• melodye says:

      With regards to social constructivism -- what aspect do you want me to take on? I have written (briefly) in this regard on gender and am planning to do a follow-up. I'm not sure if you want me to discuss the theory, generally; how our work informs that theory; or on something more specific (like gender, desire, and so on).

      You also might be interested to read the conclusion to "Running down the clock." Here it is, in excerpted form :

      There are many reasons to believe that human knowledge cannot be easily or neatly bounded into “domains” that words can simply refer to (Wittgenstein, 1953; Lakoff & Johnson, 1999; Murphy, 2002). This in turn presents a massive obstacle to simple, unitary characterizations of the nature of human understanding. While at first blush it might seem that more abstract domains simply borrow conceptual structure from more ‘literal’ experiential domains, the reality is almost certainly more complex. It is likely that even the structure of experiential domains derives in part from the structure of language. As Wittgenstein (1953) famously pointed out, seemingly straightforward experiential concepts, such as the kinds of things we call “games,” do not exist independently of language and culture. Rather, it appears that the structure of “game” comes, at least in part, from the way that the word game is used (Wittgenstein, 1953).

      Our proposal, that patterns of usage are part of the structure of “concepts,” can be seen as fleshing out at least one mechanism through which use may influence meaning (Wittgenstein, 1953). From this point of view, literal motion is not a “concept” from which metaphorical motion borrows structure, and the common language used to describe literal and metaphorical motion does not merely reflect those borrowings. Rather, peoples’ understandings of literal and metaphorical motion are the product of shared cognitive processes that generate an “understanding” when making a plan, performing an action, or answering an ambiguous question in an experiment (for example). The shared patterns of co-occurrence in talk about literal and metaphorical motion are not mere artifacts of some underlying conceptual structure, but rather make up a critical part of that structure: one that may influence the way that someone makes a plan, performs an action, or answers an ambiguous question in an experiment.

      If we accept that even our understanding of experiential concepts has a linguistic component, and that the particular ways in which people use language may impact their conceptual understanding, it follows that both literal and abstract ideas will be shaped to some degree by the way that languages are used. From this perspective, language can be seen as more than a referential code; rather, language offers a medium for structuring, encoding and transmitting cultural knowledge (Tomasello, 1999).

      This view of conceptual structure is consistent with the Wittgensteinian conception of knowledge and language “as an ancient city: a maze of little streets and squares, of old and new houses, and of houses with additions from various periods; and this surrounded by a multitude of new boroughs with straight regular streets and uniform houses” (Wittgenstein, 1953). Wittgenstein’s broader suggestion is that language itself might not be so neatly bounded; that there is no simple process that corresponds to “language,” but rather that communication is a “form of life,” involving a variety of related practices. While precisely what this larger suggestion entails is something that remains to be determined, our findings here suggest that this more radical view of the nature of human communication—and in particular of the relationship between “language” and “other” aspects of culture and cognition—may be worthy of further consideration.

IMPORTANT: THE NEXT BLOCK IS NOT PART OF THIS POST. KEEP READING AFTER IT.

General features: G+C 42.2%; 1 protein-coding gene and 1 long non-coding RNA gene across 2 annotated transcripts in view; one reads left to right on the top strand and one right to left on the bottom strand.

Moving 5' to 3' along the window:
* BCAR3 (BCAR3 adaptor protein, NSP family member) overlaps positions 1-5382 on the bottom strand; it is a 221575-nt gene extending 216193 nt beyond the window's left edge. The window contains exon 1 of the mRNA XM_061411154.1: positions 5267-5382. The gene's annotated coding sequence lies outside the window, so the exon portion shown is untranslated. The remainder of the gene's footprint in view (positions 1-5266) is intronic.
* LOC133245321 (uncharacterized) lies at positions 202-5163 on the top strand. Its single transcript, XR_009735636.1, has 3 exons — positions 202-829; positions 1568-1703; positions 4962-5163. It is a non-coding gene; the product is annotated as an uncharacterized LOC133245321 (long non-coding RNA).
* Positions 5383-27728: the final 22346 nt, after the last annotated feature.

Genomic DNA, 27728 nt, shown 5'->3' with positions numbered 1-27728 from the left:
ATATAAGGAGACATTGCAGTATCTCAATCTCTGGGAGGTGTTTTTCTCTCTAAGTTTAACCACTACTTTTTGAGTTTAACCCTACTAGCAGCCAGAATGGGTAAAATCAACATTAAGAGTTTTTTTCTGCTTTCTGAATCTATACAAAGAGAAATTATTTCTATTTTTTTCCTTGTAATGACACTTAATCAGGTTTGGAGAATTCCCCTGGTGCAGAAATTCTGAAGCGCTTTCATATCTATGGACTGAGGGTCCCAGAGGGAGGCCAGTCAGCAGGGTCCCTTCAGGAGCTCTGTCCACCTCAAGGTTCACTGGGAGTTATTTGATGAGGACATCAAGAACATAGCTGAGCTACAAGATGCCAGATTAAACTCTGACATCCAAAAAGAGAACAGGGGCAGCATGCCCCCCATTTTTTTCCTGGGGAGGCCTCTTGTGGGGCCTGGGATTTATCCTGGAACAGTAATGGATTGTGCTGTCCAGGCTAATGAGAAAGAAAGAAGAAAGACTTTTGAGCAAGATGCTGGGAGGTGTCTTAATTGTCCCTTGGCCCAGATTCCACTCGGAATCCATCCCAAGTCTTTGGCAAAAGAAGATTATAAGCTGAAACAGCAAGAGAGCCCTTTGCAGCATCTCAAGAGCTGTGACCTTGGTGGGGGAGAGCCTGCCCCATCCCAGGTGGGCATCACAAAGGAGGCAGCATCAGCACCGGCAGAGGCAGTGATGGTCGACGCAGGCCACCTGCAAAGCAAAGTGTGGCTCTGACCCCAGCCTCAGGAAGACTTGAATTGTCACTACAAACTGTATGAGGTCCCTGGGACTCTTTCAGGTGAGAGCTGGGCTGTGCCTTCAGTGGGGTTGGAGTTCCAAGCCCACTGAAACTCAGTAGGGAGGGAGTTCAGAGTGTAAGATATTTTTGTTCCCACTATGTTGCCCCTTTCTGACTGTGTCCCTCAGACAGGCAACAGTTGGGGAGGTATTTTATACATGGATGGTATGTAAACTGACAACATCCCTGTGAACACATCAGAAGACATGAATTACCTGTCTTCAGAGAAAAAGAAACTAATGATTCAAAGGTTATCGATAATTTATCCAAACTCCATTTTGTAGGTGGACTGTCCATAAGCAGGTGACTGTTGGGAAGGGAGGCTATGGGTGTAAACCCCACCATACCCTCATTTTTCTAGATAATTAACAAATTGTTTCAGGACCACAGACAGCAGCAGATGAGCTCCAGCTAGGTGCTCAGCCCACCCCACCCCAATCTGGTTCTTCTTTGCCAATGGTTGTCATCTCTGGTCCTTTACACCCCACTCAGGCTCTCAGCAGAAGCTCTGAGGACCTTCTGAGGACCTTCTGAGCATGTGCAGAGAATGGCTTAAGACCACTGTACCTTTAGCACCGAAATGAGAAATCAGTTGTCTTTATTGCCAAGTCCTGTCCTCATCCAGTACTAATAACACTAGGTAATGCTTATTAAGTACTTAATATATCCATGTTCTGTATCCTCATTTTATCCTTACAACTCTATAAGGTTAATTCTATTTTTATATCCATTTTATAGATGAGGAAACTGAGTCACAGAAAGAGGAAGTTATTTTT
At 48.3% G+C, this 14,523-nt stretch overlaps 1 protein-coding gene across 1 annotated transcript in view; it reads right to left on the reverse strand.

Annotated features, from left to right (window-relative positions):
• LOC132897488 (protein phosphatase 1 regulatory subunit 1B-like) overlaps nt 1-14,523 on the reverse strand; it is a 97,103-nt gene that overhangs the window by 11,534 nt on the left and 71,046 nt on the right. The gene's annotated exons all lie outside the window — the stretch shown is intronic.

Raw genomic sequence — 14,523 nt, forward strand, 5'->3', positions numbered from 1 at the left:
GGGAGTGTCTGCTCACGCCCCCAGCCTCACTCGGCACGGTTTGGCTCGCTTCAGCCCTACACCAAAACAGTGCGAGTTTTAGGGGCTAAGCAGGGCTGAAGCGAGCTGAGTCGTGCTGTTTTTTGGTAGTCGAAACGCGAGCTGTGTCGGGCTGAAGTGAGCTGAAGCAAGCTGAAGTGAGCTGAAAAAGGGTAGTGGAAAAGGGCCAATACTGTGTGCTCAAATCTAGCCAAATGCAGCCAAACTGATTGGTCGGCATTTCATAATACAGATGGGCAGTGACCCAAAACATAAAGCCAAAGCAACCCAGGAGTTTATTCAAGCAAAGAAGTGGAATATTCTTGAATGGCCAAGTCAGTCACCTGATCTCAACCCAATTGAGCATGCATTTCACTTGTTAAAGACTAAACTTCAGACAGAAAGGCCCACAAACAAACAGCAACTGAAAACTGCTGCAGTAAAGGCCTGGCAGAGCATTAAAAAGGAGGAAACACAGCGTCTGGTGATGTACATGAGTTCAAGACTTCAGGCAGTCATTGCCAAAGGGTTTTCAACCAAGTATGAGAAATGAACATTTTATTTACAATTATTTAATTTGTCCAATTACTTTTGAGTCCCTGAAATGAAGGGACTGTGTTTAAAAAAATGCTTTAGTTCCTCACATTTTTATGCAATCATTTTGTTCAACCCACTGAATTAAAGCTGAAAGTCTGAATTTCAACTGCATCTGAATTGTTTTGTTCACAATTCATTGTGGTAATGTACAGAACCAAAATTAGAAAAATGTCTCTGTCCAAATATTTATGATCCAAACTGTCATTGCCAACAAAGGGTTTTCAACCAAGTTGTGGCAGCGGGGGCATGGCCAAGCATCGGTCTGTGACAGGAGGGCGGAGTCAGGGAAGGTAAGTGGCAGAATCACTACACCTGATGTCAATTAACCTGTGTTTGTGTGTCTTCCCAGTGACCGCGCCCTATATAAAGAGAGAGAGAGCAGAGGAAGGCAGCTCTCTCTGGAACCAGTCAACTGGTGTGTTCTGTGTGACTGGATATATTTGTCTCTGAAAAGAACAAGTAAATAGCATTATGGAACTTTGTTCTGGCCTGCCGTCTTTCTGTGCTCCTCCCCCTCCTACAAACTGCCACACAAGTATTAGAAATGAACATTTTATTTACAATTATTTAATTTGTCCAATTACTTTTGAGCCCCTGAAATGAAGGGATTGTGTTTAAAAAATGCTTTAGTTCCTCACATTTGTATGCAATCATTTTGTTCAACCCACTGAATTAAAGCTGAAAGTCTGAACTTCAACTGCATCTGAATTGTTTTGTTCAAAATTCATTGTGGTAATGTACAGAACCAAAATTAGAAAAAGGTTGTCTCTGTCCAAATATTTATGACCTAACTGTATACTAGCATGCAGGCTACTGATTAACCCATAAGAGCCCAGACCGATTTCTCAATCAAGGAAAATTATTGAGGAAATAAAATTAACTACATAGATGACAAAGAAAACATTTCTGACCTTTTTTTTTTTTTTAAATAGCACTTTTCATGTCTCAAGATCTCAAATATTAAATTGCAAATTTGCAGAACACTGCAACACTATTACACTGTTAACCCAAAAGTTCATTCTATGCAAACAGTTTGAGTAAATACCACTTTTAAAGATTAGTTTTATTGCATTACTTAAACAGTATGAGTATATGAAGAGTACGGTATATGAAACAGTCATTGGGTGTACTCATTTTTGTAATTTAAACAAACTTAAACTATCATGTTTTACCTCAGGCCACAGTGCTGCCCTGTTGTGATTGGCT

• Firionel says:

        It was precisely because you had written on gender typifications before that I was starting to feel that social constructivism would be a natural framwork in which to organize a number of the convictions you have given voice to in this space. (Goodness, what a monstrosity of a sentence. But I'm not going to redo it, so live with it.)

        I was specifically thinking about the Berger/Luckmann account of vocal sounds becoming signs of objectifivations and then typifications and the resulting interaction between language and 'common knowledge', i.e. social reality. (Shame on me, I haven't read a single page of Wittgenstein in my life...) They also talk about intentions being reconstructed from objectifications, which seemed particularly relevant in this context.

        I was just wondering whether that conceptual framework is one you feel comfortable being (at least loosely) associated with, since so far you have largely written about frameworks you reject. I guess your comment basically answered that.

  • [...] a completely fascinating discussion of language, context and its use in experimental philosophy over at Child’s [...]

  • Phil says:


    Your work with Blum & Matlock on lexically priming temporal judgments is very interesting. Here’s a variant of your experiment that you’ve inspired me to play with. “Next Wednesday’s meeting has been rescheduled. It is now moved ahead two days.” (Which day is it on?) The idiom “ahead of schedule” is very common, and I predict that priming with “schedule” will skew responses strongly in favor of Monday. What do you think?

    In your original design did you give participants the option to say “moved ahead” is just not clear? I suspect careful people (% unknown) in ordinary conversation would say something like “Did you mean the meeting was moved up two days?” Interesting that “moved up”, strongly contrasting with “put off”, isn’t unclear, or do you think some people still might be confused with “moved up” depending on the priming?